The morning of the hunt, we drove about 45 minutes to the property. I explained how the day would likely unfold. The morning and afternoon were uneventful. We moved and called. We saw a few birds, but nothing happened. Later in the day, I located a roosting area. We chose trees to lean on for the evening hunt. With about 30 minutes of light left, birds started coming from everywhere. I was sitting about 20 yards away from the hunter as the woods began to erupt. Multiple toms gobbling, strutting, and drumming. Hens flying up into trees. It was the kind of evening hunt you only get to experience a few times.

I looked over at the hunter and his eyes were wider than they probably have ever been. He could not get situated and fidgeted like a child trying to sit still at church for the first time. He ignored my countless attempts to get him to stay still. Turkey fever took over. He began waving his bare white hand at me in case I did not know there were turkeys nearby. He heard one of the gobbles and in that moment, I saw a side that was hidden many years ago: the hunter inside.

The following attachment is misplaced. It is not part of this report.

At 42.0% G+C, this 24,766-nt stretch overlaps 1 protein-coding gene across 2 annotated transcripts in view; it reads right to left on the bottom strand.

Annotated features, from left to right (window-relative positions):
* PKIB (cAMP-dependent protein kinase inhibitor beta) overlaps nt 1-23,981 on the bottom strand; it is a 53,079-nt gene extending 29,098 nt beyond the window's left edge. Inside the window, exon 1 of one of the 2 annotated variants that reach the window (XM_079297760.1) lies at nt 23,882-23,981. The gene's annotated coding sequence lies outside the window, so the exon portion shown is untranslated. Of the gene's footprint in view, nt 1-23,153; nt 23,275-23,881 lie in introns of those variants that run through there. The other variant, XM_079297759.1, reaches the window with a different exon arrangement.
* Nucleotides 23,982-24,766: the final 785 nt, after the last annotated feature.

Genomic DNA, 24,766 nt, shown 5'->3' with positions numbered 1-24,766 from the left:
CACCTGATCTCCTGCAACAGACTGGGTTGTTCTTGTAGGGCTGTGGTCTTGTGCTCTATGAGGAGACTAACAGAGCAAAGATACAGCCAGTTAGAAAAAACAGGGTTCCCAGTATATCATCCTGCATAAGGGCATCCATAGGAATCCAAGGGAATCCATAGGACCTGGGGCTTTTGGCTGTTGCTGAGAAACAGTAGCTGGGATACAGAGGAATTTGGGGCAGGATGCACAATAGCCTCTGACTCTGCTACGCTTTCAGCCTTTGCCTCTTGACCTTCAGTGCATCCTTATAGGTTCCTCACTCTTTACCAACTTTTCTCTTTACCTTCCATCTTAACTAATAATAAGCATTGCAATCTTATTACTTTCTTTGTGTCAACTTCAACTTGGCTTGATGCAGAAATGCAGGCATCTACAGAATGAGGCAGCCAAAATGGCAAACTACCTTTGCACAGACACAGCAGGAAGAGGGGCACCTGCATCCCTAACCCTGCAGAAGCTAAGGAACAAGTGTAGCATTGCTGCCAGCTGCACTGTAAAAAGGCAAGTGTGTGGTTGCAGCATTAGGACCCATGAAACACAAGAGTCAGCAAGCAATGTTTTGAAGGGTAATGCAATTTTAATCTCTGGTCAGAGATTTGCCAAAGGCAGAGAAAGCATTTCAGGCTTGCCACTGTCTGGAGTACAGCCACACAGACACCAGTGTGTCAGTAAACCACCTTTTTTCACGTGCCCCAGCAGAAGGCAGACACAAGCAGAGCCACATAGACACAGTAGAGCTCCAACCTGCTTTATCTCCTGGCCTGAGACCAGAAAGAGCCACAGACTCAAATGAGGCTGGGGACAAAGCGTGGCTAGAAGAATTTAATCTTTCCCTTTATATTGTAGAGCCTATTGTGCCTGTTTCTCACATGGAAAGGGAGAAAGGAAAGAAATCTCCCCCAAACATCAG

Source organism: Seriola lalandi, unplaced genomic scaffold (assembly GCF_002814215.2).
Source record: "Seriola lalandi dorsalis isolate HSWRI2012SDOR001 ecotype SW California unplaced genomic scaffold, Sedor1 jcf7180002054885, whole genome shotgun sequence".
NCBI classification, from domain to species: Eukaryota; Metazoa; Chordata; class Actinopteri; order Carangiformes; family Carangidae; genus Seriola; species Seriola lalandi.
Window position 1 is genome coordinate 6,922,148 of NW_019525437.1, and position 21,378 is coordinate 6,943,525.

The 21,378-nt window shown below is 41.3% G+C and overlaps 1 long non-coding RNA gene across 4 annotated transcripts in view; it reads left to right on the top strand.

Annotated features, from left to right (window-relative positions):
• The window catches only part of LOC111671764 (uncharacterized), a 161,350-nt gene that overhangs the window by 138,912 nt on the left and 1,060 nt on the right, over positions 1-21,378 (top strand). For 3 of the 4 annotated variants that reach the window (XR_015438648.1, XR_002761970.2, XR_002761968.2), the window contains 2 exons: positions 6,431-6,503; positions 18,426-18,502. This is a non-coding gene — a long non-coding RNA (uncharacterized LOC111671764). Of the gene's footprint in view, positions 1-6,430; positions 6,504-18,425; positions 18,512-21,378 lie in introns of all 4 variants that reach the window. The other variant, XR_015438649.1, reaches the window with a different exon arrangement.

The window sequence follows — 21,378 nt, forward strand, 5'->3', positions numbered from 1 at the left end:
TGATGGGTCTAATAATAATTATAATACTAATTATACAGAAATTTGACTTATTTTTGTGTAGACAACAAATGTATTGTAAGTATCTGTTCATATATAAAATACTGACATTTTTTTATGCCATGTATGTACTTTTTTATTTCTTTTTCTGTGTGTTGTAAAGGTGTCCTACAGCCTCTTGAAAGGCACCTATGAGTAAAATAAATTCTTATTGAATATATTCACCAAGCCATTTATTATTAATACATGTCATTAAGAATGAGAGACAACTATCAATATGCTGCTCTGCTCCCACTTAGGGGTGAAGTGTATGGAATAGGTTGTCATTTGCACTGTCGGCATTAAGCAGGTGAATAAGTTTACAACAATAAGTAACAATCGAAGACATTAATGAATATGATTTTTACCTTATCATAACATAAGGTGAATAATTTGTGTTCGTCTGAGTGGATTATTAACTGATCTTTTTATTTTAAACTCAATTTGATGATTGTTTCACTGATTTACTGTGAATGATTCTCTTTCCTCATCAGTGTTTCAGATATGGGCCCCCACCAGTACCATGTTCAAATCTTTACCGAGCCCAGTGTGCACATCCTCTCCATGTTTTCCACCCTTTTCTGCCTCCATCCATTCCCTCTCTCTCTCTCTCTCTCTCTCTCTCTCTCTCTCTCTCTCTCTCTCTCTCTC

The hunter I was guiding, my dad, never got a shot off that evening, but seeing his excitement made everything worth it. What made this experience even better was that my sister was with us too. Just me, my dad, and my sister. The memories experienced will lead to conversations and laughter for years to come.

A few weeks later, my dad told me what a great time he had and how he was looking forward to turkey hunting next spring. He never saw me do it, but tears of joy ran down my face. My hunting buddy was back! My dad taught me everything he knew about hunting and now I get to return the favor and relish every second of it. The next ten months cannot go by fast enough.


Pop, I cannot thank you enough for making me the hunter I am today. Without you, none of what drives me into the whitetail woods would exist. I will cherish our previous hunting experiences forever. Hunting connects my life and I have you to thank for starting me on the journey. Now go out and buy that crossbow you have been talking about for the past five years and let’s make some new memories.

Happy Father’s Day Dad,


Your son Geoff


Author: Exodus Black Hat Team Member, Geoff Guzinski